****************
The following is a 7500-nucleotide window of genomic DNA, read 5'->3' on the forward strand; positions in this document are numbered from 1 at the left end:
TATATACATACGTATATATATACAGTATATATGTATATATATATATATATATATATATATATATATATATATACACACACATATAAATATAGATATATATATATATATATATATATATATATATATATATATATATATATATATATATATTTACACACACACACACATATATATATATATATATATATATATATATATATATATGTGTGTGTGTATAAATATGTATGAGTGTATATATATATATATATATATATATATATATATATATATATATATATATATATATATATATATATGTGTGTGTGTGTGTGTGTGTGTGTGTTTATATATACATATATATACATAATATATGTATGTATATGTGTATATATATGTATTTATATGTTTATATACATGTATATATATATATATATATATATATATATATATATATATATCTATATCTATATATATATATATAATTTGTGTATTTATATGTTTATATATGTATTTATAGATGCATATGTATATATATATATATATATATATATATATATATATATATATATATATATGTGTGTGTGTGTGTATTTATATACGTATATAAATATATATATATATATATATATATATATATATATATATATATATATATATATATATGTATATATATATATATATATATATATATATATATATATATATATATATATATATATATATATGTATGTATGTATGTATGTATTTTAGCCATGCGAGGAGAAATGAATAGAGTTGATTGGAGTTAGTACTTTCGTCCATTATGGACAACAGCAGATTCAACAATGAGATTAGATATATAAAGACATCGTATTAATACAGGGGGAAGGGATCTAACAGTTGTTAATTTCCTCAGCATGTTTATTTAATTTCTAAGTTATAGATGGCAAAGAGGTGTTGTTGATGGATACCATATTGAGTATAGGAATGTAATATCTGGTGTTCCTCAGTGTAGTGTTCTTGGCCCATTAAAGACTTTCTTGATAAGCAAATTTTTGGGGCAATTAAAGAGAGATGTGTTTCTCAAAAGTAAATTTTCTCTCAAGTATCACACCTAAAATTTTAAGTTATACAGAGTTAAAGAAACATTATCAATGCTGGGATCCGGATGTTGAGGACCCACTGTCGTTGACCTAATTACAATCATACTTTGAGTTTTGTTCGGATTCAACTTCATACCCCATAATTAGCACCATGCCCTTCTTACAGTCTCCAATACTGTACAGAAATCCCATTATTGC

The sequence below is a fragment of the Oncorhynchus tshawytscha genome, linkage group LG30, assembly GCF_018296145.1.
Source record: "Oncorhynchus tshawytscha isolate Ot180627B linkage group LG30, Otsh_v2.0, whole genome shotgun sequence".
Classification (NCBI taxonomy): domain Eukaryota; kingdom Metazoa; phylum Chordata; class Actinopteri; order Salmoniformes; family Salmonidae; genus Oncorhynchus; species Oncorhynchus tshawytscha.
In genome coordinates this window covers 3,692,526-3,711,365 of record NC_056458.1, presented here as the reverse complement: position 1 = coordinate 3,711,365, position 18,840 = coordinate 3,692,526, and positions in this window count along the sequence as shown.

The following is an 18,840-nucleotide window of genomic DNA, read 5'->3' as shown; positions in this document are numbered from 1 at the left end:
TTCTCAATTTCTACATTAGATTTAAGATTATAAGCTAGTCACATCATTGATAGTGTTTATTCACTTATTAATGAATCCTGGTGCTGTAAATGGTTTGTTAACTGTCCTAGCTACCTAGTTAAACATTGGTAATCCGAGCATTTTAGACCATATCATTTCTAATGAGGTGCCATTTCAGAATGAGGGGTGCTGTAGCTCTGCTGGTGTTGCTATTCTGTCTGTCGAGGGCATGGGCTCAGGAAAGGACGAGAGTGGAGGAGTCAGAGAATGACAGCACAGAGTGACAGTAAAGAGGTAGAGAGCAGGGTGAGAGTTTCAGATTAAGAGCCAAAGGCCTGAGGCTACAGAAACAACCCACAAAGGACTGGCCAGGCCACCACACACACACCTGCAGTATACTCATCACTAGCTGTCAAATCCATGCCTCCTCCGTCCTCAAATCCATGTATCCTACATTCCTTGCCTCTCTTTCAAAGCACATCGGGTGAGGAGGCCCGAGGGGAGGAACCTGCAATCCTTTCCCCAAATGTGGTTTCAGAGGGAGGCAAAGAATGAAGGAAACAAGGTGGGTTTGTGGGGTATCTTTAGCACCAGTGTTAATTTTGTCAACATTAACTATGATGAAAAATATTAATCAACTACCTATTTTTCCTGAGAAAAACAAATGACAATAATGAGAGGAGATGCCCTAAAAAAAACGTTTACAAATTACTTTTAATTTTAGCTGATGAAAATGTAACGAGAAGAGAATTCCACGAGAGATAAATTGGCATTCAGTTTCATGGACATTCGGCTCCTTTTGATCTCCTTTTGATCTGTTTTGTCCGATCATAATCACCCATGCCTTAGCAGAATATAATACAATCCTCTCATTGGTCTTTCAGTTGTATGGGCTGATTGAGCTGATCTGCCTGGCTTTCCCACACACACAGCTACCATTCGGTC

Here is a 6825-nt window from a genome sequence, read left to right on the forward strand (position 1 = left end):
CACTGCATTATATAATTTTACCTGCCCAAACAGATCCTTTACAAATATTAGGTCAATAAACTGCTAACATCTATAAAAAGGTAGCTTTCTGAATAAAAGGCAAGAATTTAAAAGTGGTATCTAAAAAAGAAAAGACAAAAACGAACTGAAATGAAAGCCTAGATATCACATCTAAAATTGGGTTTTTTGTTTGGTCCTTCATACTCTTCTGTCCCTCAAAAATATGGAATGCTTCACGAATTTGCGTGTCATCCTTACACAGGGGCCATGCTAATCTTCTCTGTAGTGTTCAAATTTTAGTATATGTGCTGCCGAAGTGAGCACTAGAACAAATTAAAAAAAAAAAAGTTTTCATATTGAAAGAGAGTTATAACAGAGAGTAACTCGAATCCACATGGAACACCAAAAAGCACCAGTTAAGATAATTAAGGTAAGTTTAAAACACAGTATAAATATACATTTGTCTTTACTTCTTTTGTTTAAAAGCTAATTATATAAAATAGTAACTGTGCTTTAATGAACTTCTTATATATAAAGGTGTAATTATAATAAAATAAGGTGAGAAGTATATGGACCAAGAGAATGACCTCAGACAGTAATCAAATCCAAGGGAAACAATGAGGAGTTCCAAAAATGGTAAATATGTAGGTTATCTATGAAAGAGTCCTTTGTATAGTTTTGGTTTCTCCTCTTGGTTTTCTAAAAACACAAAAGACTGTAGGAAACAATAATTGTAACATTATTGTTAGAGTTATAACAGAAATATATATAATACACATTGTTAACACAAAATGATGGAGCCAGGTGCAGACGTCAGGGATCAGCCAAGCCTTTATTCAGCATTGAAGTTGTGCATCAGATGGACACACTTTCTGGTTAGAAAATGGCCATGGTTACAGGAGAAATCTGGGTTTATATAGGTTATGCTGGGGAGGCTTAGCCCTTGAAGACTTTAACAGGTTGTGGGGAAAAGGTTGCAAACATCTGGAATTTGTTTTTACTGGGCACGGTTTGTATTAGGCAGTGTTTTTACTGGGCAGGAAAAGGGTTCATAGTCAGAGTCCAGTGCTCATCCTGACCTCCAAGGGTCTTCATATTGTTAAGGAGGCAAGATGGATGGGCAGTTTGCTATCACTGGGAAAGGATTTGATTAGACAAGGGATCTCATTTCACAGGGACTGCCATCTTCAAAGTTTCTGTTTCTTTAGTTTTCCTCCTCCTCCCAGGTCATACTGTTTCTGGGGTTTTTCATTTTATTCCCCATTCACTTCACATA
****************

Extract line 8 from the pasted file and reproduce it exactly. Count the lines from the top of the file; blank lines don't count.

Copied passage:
TTCTCAATTTCTACATTAGATTTAAGATTATAAGCTAGTCACATCATTGATAGTGTTTATTCACTTATTAATGAATCCTGGTGCTGTAAATGGTTTGTTAACTGTCCTAGCTACCTAGTTAAACATTGGTAATCCGAGCATTTTAGACCATATCATTTCTAATGAGGTGCCATTTCAGAATGAGGGGTGCTGTAGCTCTGCTGGTGTTGCTATTCTGTCTGTCGAGGGCATGGGCTCAGGAAAGGACGAGAGTGGAGGAGTCAGAGAATGACAGCACAGAGTGACAGTAAAGAGGTAGAGAGCAGGGTGAGAGTTTCAGATTAAGAGCCAAAGGCCTGAGGCTACAGAAACAACCCACAAAGGACTGGCCAGGCCACCACACACACACCTGCAGTATACTCATCACTAGCTGTCAAATCCATGCCTCCTCCGTCCTCAAATCCATGTATCCTACATTCCTTGCCTCTCTTTCAAAGCACATCGGGTGAGGAGGCCCGAGGGGAGGAACCTGCAATCCTTTCCCCAAATGTGGTTTCAGAGGGAGGCAAAGAATGAAGGAAACAAGGTGGGTTTGTGGGGTATCTTTAGCACCAGTGTTAATTTTGTCAACATTAACTATGATGAAAAATATTAATCAACTACCTATTTTTCCTGAGAAAAACAAATGACAATAATGAGAGGAGATGCCCTAAAAAAAACGTTTACAAATTACTTTTAATTTTAGCTGATGAAAATGTAACGAGAAGAGAATTCCACGAGAGATAAATTGGCATTCAGTTTCATGGACATTCGGCTCCTTTTGATCTCCTTTTGATCTGTTTTGTCCGATCATAATCACCCATGCCTTAGCAGAATATAATACAATCCTCTCATTGGTCTTTCAGTTGTATGGGCTGATTGAGCTGATCTGCCTGGCTTTCCCACACACACAGCTACCATTCGGTC